The first printing press was made by Johannes Gutenberg in Germany around 1439, and printing has come a long way since. There are many different types of printing and techniques you can use to print words and pictures on a piece of paper and other surfaces. From the humble dot matrix to cutting-edge 3D printing, the choices available today cater to various needs. Below, you can see some of the different types of printers and techniques you can use that have transformed the way we print in the 21st century.
Dot matrix printers
While less common today, dot matrix printers have left an indelible mark on the history of printing. These printers use a matrix of small pins to strike an inked ribbon, transferring characters onto paper through impact. Though they may seem old-fashioned, dot matrix printers find niche applications in environments requiring multipart forms or carbon copies, such as in some invoice and receipt printing. The distinctive sound of dot matrix printers may evoke nostalgia for those who remember the early days of personal computing, but their use has diminished with the rise of more advanced and quieter printing technologies.
One of the most prevalent types of modern printers is the inkjet printer, which is renowned for its versatility. An inkjet printer propels liquid ink droplets onto paper, producing high-quality prints with sharp details and vibrant colours. Inkjet printers are particularly popular in home and small office settings due to their affordability and ability to handle a variety of media, including glossy photo paper and business envelopes. The advent of thermal inkjet technology has significantly enhanced the precision of these printers. With microscopic nozzles and controlled heating, inkjet printers can produce intricate designs and detailed images, making them a preferred choice for graphic designers and photographers.
Inkjet coding printers
An inkjet coder is a sophisticated printing device widely used in industrial applications for marking and coding products. Employing advanced inkjet technology, it precisely deposits ink onto various surfaces, enabling the printing of alphanumeric codes, barcodes, dates, and logos. It is a non-contact method that is highly efficient, allowing for rapid and high-resolution printing on diverse materials such as cardboard, plastic, metal, and glass. Inkjet coders find extensive use in the packaging industry, facilitating accurate labelling for product identification, traceability, and compliance. These coders enhance production line efficiency with customisable features and low maintenance requirements while ensuring clear and durable markings.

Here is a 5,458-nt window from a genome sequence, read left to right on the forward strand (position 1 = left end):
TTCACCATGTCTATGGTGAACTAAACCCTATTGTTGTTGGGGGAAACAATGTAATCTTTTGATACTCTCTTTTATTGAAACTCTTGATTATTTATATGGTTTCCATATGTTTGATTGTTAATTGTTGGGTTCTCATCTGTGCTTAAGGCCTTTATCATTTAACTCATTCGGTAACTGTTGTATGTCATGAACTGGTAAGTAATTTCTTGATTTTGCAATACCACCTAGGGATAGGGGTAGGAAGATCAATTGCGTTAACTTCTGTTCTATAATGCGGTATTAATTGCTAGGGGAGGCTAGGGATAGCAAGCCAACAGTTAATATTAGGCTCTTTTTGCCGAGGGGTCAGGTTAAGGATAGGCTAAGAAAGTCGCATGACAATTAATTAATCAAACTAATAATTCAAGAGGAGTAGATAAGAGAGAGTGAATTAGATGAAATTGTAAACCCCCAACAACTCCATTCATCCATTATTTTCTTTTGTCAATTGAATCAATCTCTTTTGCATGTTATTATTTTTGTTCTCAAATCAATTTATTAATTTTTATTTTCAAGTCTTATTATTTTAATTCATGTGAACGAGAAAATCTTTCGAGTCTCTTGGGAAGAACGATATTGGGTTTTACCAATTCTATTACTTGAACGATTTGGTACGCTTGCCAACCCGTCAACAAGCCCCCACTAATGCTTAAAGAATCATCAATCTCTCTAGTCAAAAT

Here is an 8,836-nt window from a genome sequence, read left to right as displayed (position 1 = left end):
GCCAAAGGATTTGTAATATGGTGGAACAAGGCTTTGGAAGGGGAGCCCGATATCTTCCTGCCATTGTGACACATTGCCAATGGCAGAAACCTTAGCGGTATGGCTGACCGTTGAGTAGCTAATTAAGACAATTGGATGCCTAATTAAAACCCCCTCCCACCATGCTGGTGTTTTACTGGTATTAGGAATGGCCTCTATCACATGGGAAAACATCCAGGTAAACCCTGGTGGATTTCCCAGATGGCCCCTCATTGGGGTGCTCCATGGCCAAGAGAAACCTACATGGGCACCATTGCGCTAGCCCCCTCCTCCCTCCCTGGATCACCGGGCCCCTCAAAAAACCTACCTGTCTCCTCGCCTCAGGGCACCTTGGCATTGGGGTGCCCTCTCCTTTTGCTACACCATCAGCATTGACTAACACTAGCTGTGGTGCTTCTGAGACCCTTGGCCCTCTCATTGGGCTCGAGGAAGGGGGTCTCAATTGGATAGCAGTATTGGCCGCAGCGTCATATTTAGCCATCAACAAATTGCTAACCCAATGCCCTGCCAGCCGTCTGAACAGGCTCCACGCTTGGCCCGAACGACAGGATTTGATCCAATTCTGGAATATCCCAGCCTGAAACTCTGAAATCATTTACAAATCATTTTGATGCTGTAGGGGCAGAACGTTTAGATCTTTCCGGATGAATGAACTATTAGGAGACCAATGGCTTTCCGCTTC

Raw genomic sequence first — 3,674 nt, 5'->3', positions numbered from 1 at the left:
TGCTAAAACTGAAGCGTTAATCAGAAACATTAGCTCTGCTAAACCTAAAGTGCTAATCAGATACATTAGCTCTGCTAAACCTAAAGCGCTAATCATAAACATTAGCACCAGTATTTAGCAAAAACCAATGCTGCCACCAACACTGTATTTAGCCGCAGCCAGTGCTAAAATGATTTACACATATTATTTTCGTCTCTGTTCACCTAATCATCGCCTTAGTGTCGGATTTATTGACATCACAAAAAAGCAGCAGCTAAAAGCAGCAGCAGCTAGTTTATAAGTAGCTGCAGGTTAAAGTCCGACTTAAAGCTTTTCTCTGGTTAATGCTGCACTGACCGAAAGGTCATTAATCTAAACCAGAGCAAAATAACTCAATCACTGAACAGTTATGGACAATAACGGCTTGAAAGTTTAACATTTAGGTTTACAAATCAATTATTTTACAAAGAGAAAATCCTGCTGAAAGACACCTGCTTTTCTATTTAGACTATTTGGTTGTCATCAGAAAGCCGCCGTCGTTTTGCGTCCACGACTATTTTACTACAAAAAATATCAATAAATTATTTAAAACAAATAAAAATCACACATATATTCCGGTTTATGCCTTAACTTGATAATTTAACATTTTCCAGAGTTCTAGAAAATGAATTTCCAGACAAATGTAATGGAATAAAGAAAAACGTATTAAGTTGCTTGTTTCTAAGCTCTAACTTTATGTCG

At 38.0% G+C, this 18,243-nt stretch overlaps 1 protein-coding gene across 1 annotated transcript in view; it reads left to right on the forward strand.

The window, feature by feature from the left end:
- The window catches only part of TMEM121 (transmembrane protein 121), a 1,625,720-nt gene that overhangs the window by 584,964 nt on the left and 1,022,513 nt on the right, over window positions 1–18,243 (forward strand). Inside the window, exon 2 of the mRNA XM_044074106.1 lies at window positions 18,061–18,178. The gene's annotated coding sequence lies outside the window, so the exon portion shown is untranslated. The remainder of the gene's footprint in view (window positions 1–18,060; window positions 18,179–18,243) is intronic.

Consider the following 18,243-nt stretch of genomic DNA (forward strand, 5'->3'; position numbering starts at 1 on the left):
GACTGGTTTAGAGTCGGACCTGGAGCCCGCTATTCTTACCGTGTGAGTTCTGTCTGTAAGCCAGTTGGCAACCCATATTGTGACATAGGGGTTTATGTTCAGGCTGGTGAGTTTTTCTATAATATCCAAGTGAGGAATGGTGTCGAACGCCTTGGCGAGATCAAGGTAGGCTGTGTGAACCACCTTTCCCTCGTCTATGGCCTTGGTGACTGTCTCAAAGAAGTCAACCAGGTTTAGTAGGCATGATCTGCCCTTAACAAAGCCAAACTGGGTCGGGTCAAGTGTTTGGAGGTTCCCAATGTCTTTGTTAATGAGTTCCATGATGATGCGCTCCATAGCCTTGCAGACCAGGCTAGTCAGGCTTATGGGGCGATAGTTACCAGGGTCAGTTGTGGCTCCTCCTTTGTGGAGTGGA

In an office environment, laser printers reign supreme, and these printers employ a laser beam to create static electricity on a photosensitive drum, which attracts toner particles and transfers them onto paper. The result is fast, high-resolution prints, making laser printers ideal for handling large volumes of text documents. Laser printers are known for their speed and cost-effectiveness per page, and they are the go-to option for businesses requiring efficient and high-volume printing. Additionally, laser printers excel in producing sharp text and are often chosen for professional document printing, such as reports and presentations.
Screen printing is a traditional technique that has stood the test of time and is still popular in multiple industries. This manual process involves using a mesh screen to transfer ink onto a substrate, creating a print. Screen printing is renowned for its versatility, allowing for printing various materials, including paper, fabric, and even glass. Artists and designers often favour screen printing for its ability to produce vibrant, textured prints with a unique handcrafted feel. From gig posters to custom T-shirts, screen printing remains popular for those seeking a more tactile and personalised printing experience.
Dye sublimation printers
For those seeking high-quality photo prints with true-to-life colours, dye-sublimation printers are an excellent choice. This printing technique uses heat to transfer dye onto various materials, including paper, plastic, and fabric. Dye-sublimation excels in capturing subtle gradients and producing prints with a professional finish, making it popular among photographers and artists. The process involves the conversion of solid dye into a gas, which permeates the printing medium and solidifies upon cooling. The result is stunningly vibrant prints with a smooth, continuous tone. Dye-sublimation printers often produce photo prints, banners, and promotional materials, which can also be expensive.
A revolutionary addition to the printing landscape is 3D printing, also known as additive manufacturing. Unlike traditional printing, which applies ink to a surface, 3D printing builds objects layer by layer using materials such as plastics, metals, or ceramics. This technique has found applications in various fields, from prototyping in engineering to creating bespoke medical implants. The ability to turn digital designs into tangible three-dimensional objects has opened new possibilities in product development and customisation. From intricate prototypes to personalised consumer goods, 3D printing is currently reshaping various industries and sparking innovations.
Whatever your printing requirements, one of the above printers will suit the task and can be an excellent asset for your business.